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Hasan Minhaj took to Twitter to make a satirical response to Netflix’s decision to pull an episode of his show “Patriot Act” in Saudi Arabia.

“Clearly, the best way to stop people from watching something is to ban it, make it trend online, and then leave it up on YouTube,” the U.S. comedian said in a Twitter post Wednesday.

An episode of the show blasting Saudi Arabia over the killing of Washington Post journalist Jamal Khashoggi and the country’s role in the Yemen civil war was taken down by Netflix last week.

The U.S. streaming giant removed it after the Saudi government made a legal request, alleging the content violated anti-cybercrime rules. Article 6 of Saudi Arabia’s anti-cybercrime law prohibits the “production, preparation, transmission, or storage of material impinging on public order, religious values, public morals, and privacy” on the internet.

Netflix maintains the decision was taken following a “valid legal request” from the Kingdom to remove the episode. It stressed that its position was consistent with how other U.S.-based firms operate. The episode can still be viewed in Saudi Arabia via YouTube.

The decision drew outrage from Karen Attiah, Khashoggi’s former editor at the Post, and Sarah Leah Whitson, executive director of Human Rights Watch. Attiah slammed the move as “quite outrageous,” while Whitson said “Netflix’s claim to support artistic freedom means nothing if it bows to demands of government officials who believe in no freedom for their citizens.”

In the episode, entitled “Saudi Arabia,” Minhaj took aim at Crown Prince Mohammad Bin Salman, who many have hailed as a reformer due to his plan to steer Saudi Arabia away from oil dependency and diversify its economy.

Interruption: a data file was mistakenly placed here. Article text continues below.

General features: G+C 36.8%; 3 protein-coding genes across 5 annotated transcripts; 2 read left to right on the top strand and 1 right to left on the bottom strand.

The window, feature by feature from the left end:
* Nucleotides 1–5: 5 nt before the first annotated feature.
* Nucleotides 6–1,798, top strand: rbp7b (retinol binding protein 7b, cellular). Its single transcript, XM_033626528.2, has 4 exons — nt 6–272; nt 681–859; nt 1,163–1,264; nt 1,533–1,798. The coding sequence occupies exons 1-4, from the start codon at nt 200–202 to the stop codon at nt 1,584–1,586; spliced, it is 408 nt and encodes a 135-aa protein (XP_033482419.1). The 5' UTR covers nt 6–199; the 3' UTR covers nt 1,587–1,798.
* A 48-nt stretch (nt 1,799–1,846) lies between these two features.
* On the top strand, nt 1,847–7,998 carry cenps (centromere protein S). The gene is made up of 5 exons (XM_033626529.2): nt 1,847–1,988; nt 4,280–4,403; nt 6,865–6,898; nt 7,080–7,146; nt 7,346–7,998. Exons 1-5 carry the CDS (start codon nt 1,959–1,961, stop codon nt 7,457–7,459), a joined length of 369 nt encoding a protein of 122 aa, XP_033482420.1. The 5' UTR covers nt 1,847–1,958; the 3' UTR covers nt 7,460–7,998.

“It blows my mind that it took the killing of a Washington Post journalist for everyone to go, ‘Oh, I guess he’s really not a reformer’,” Minhaj said.

Minhaj, known for his role as senior correspondent for “The Daily Show,” took up his new gig with Netflix last year. “Patriot Act with Hasan Minhaj” is a cultural and political satire that has covered everything from Silicon Valley and freedom of speech to immigration in America and affirmative action.

Saudi Arabia was enveloped in controversy late last year following the death of Khashoggi. The Kingdom initially denied involvement in his murder, only to later admit it was “premeditated” and carried out by rogue agents.

The country denies a CIA assessment that the Saudi crown prince had ordered Khashoggi’s death. It has charged 11 people with the murder.

Saudi Arabia is ranked 169th out of a list of 180 countries in Reporters Without Borders’ world press freedom index. The organization says on its website: “The level of self-censorship is extremely high and the Internet is the only space where freely-reported information and views may be able to circulate, albeit at great risk to the citizen-journalists who post online.”

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